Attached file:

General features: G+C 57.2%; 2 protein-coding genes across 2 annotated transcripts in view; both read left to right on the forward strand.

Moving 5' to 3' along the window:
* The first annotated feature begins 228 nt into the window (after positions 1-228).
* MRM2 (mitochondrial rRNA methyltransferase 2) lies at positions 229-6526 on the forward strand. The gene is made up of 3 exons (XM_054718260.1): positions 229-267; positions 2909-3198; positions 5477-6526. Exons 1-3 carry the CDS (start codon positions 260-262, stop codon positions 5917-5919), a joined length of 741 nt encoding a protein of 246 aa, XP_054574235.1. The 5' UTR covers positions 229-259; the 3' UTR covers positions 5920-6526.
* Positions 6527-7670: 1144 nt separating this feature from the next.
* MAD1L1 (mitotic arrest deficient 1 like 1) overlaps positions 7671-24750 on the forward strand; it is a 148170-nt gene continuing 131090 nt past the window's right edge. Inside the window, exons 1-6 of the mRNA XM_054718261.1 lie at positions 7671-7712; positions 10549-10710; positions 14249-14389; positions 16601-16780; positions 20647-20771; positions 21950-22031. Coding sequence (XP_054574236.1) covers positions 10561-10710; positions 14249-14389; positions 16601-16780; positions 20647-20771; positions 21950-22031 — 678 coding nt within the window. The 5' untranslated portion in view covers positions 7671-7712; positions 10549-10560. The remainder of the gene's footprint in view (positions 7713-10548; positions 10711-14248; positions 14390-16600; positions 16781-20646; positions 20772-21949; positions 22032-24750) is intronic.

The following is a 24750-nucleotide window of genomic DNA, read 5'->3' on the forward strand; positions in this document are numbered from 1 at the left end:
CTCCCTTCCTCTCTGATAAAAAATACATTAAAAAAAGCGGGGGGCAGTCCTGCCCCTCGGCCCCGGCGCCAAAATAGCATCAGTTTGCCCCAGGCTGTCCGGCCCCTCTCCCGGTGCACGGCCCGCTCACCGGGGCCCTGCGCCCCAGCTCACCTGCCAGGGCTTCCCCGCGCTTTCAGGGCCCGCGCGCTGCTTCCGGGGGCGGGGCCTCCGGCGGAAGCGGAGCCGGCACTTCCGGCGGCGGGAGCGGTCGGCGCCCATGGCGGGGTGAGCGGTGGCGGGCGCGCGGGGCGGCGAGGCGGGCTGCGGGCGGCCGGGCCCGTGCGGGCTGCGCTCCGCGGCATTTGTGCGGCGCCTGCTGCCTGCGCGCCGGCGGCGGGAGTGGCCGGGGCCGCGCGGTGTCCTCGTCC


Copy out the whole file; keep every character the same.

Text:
General features: G+C 57.2%; 2 protein-coding genes across 2 annotated transcripts in view; both read left to right on the forward strand.

Moving 5' to 3' along the window:
* The first annotated feature begins 228 nt into the window (after positions 1-228).
* MRM2 (mitochondrial rRNA methyltransferase 2) lies at positions 229-6526 on the forward strand. The gene is made up of 3 exons (XM_054718260.1): positions 229-267; positions 2909-3198; positions 5477-6526. Exons 1-3 carry the CDS (start codon positions 260-262, stop codon positions 5917-5919), a joined length of 741 nt encoding a protein of 246 aa, XP_054574235.1. The 5' UTR covers positions 229-259; the 3' UTR covers positions 5920-6526.
* Positions 6527-7670: 1144 nt separating this feature from the next.
* MAD1L1 (mitotic arrest deficient 1 like 1) overlaps positions 7671-24750 on the forward strand; it is a 148170-nt gene continuing 131090 nt past the window's right edge. Inside the window, exons 1-6 of the mRNA XM_054718261.1 lie at positions 7671-7712; positions 10549-10710; positions 14249-14389; positions 16601-16780; positions 20647-20771; positions 21950-22031. Coding sequence (XP_054574236.1) covers positions 10561-10710; positions 14249-14389; positions 16601-16780; positions 20647-20771; positions 21950-22031 — 678 coding nt within the window. The 5' untranslated portion in view covers positions 7671-7712; positions 10549-10560. The remainder of the gene's footprint in view (positions 7713-10548; positions 10711-14248; positions 14390-16600; positions 16781-20646; positions 20772-21949; positions 22032-24750) is intronic.

The following is a 24750-nucleotide window of genomic DNA, read 5'->3' on the forward strand; positions in this document are numbered from 1 at the left end:
CTCCCTTCCTCTCTGATAAAAAATACATTAAAAAAAGCGGGGGGCAGTCCTGCCCCTCGGCCCCGGCGCCAAAATAGCATCAGTTTGCCCCAGGCTGTCCGGCCCCTCTCCCGGTGCACGGCCCGCTCACCGGGGCCCTGCGCCCCAGCTCACCTGCCAGGGCTTCCCCGCGCTTTCAGGGCCCGCGCGCTGCTTCCGGGGGCGGGGCCTCCGGCGGAAGCGGAGCCGGCACTTCCGGCGGCGGGAGCGGTCGGCGCCCATGGCGGGGTGAGCGGTGGCGGGCGCGCGGGGCGGCGAGGCGGGCTGCGGGCGGCCGGGCCCGTGCGGGCTGCGCTCCGCGGCATTTGTGCGGCGCCTGCTGCCTGCGCGCCGGCGGCGGGAGTGGCCGGGGCCGCGCGGTGTCCTCGTCC